Benavidez Eager To Avenge Loss And Earn WEC Gold

Most fighters have two goals in mind when it comes to the sport. One is to where championship gold around their waist, and since making through an entire career unbeaten is about as likely as winning the lottery, being able to avenge any losses incurred along the way comes in a close second.

Wednesday night in Las Vegas, Joseph Benavidez will have the opportunity to kill two birds with one stone as he steps into the cage with Dominick Cruz, the WEC bantamweight champion and the only man to hold a victory over the Team Alpha Male trainee.

“This is huge, man,” stated the 26-year-old 135-pound contender about the opportunity that awaits him later this week at The Pearl at The Palms. “It’s the world championship which is the goal – should be the goal of any fighter – and definitely is for me. That’s why I train. Right under that on the list is to avenge my only loss, and I get to do it both on the same night.”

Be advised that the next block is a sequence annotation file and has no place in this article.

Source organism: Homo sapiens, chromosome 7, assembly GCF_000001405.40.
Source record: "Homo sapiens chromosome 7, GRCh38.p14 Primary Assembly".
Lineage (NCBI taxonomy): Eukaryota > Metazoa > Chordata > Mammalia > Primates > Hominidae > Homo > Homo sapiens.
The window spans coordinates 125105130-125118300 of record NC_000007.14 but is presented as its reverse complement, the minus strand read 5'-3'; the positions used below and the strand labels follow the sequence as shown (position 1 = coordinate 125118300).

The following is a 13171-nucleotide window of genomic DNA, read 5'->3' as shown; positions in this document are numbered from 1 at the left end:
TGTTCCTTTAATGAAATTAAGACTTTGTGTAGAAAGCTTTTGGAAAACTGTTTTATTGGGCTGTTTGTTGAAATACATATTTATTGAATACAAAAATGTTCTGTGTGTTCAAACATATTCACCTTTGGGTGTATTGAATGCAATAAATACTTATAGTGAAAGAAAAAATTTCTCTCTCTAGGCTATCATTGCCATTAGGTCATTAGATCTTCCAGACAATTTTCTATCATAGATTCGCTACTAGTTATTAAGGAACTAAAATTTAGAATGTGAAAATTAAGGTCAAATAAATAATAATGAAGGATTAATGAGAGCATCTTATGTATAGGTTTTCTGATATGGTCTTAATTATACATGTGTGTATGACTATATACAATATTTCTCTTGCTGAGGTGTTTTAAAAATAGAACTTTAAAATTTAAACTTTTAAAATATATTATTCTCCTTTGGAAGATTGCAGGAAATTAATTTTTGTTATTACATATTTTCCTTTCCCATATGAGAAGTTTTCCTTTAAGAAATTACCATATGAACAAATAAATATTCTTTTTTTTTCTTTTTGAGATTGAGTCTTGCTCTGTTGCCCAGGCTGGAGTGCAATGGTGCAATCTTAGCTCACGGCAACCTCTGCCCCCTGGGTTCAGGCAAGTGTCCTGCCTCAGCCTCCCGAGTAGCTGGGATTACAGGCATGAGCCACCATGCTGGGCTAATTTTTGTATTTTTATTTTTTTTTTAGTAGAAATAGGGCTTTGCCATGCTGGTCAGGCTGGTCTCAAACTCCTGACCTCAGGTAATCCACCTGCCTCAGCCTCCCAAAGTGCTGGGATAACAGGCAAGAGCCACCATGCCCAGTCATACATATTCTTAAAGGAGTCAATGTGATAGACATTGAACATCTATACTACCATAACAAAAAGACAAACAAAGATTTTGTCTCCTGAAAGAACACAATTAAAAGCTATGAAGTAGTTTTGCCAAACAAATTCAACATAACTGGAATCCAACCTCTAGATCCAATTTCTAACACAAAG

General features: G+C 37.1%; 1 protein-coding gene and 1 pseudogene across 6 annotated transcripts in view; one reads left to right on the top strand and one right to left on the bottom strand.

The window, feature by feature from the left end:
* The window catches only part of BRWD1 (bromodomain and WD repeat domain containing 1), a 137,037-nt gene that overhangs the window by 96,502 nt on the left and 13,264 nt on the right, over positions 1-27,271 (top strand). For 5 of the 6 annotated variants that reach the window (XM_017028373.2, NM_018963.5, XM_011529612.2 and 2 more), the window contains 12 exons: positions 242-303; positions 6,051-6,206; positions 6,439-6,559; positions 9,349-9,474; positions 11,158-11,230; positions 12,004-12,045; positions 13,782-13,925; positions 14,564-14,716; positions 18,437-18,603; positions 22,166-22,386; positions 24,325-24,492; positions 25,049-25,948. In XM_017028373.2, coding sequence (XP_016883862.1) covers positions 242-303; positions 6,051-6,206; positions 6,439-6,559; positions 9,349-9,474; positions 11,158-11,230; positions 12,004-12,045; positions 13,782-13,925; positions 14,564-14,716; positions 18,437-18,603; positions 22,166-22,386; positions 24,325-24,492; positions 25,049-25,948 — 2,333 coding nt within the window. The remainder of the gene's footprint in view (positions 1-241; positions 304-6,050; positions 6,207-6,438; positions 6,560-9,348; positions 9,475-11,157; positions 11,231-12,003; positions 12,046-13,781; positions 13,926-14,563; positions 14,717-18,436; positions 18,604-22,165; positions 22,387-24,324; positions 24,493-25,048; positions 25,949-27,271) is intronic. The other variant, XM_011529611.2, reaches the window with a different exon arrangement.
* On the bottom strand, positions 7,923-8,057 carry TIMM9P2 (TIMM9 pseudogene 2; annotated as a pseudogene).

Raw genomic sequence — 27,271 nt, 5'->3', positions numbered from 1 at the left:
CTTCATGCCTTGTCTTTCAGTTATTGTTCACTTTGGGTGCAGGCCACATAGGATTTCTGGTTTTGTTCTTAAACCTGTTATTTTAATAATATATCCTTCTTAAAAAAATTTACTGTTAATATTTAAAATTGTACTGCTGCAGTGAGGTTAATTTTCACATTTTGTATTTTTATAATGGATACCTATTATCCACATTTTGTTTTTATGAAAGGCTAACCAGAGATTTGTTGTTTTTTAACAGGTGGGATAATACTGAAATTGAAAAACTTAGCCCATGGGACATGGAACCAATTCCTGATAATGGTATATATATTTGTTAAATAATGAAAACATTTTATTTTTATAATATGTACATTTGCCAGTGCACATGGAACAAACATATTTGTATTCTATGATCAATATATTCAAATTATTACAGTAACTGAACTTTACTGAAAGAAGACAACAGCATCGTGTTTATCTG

Benavidez and Cruz first faced each other in August 2009. As a protégé of WEC poster boy Urijah Faber and coming off an impressive decision win over savvy veteran Jeff Curran four months earlier, the then-unbeaten Benavidez entered the fight as the favorite.